Choosing participants for a constructive technology assessment exercise: dilemmas and consequences

Marris, C., Joly, P. and Bertrand, A.

INRA, France

Interactive technology assessment (iTA) is a form of participative Technology Assessment (pTA) which differs from traditional Technology Assessment in that it does not seek to predict and accommodate the impacts of a given technology in post hoc decision-making, but rather to exert leverage on its development. This departure is rooted in the recognition that technology is shaped out of the interplay of actors, and impacts are viewed as being co-produced during the development of technology. iTA seeks to enable interactions to occur between technology developers, promoters, users and other impacted communities, as early as possible in the developmental process. iTA also distinguishes itself from other pTA procedures (e.g. consensus conferences) by focusing on the involvement of new actors, rather than members of an undifferentiated general public, broadly representative of the population. In this paper, we discuss the practical implications of the iTA approach on the selection of participants, based on our experience of organising an iTA project for the French National Institute for Agricultural Research (INRA), about whether or not they should proceed with field trials of potentially virus-resistant genetically modified (GM) vineyards. We examine the methodological choices we made, and present our analysis of their consequences on the interactions which occurred within the working group, the contents of the report that it produced, and the way in which this was received by the decision makers who had commissioned the event (INRA Directorate) and by actors in the GM debate who had been excluded from the exercise.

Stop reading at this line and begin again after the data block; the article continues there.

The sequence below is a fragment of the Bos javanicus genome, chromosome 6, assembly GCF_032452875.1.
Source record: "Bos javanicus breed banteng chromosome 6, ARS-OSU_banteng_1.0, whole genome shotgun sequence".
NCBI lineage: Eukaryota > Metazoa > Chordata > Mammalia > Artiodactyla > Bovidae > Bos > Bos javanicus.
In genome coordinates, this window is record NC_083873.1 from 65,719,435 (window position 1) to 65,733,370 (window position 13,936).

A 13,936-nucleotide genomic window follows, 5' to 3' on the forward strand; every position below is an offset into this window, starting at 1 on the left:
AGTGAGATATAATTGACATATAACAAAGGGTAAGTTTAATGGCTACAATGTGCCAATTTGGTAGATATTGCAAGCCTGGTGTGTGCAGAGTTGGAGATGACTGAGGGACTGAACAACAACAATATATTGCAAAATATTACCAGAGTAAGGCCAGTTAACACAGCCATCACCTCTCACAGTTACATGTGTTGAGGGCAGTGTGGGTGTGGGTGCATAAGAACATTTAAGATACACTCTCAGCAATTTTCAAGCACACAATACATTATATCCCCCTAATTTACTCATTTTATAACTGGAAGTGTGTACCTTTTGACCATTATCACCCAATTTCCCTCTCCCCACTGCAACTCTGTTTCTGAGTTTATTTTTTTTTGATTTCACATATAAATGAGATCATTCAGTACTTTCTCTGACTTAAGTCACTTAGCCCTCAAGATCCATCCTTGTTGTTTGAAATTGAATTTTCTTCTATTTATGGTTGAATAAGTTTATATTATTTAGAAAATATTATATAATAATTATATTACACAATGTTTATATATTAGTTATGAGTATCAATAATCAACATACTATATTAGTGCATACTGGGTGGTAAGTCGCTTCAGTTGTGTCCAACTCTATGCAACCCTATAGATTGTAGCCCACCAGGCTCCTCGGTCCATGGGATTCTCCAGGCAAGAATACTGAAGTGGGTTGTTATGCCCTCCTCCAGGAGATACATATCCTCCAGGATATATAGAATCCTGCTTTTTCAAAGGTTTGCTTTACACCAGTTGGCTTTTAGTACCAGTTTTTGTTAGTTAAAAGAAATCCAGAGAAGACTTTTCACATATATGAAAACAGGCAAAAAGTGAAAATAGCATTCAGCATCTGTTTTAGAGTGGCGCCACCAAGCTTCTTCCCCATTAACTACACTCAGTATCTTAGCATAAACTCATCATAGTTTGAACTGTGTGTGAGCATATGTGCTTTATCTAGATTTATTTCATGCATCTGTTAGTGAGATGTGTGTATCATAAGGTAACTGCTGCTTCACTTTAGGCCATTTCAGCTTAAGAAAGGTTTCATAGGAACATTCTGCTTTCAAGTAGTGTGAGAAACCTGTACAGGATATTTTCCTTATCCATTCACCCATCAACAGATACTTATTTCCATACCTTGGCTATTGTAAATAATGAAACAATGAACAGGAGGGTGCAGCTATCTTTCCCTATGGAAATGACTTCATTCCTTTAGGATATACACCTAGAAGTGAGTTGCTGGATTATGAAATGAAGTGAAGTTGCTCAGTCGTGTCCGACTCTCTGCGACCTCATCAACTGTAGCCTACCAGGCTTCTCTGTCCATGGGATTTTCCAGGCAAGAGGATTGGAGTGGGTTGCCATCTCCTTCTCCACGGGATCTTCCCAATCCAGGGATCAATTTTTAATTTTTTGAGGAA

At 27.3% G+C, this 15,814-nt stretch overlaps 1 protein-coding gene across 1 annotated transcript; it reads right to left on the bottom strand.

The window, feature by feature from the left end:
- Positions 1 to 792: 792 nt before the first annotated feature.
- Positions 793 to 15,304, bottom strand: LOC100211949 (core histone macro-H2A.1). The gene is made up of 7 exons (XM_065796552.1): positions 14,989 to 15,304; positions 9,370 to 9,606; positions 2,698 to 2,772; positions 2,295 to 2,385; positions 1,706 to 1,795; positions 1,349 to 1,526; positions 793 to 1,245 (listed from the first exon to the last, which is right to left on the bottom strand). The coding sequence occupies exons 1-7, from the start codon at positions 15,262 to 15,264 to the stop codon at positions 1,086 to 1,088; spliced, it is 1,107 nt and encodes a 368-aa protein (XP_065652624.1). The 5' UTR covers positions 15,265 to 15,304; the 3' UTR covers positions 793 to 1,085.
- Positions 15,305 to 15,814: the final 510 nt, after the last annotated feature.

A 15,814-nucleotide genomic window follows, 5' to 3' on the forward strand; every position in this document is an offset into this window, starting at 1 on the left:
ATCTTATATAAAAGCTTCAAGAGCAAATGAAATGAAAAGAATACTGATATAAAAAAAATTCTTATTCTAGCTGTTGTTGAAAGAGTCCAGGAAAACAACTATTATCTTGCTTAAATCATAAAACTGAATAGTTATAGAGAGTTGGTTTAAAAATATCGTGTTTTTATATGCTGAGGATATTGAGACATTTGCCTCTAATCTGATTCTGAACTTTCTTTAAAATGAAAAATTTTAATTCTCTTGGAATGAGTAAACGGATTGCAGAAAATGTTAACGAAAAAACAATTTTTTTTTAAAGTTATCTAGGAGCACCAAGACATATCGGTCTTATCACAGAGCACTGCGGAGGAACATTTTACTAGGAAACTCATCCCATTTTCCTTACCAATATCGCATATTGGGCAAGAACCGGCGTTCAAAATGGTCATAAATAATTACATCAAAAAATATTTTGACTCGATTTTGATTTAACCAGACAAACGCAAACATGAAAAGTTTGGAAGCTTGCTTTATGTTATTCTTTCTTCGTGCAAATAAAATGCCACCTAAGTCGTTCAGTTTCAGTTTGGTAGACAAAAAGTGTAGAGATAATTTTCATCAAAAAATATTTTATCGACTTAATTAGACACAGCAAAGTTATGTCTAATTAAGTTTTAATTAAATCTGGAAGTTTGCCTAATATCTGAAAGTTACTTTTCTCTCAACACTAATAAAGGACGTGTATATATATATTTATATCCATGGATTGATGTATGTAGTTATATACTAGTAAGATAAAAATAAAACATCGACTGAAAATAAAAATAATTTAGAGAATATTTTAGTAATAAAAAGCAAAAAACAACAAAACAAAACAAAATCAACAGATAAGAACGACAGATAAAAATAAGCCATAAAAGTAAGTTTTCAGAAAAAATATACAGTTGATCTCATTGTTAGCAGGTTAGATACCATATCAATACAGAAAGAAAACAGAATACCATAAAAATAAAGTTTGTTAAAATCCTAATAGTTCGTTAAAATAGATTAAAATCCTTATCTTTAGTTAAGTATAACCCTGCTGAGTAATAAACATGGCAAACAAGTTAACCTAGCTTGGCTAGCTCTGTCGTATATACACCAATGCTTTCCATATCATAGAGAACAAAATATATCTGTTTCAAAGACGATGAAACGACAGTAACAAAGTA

Representing GM nation

Reynolds, L. and Szerszynski, B.

CSEC Lancaster University , England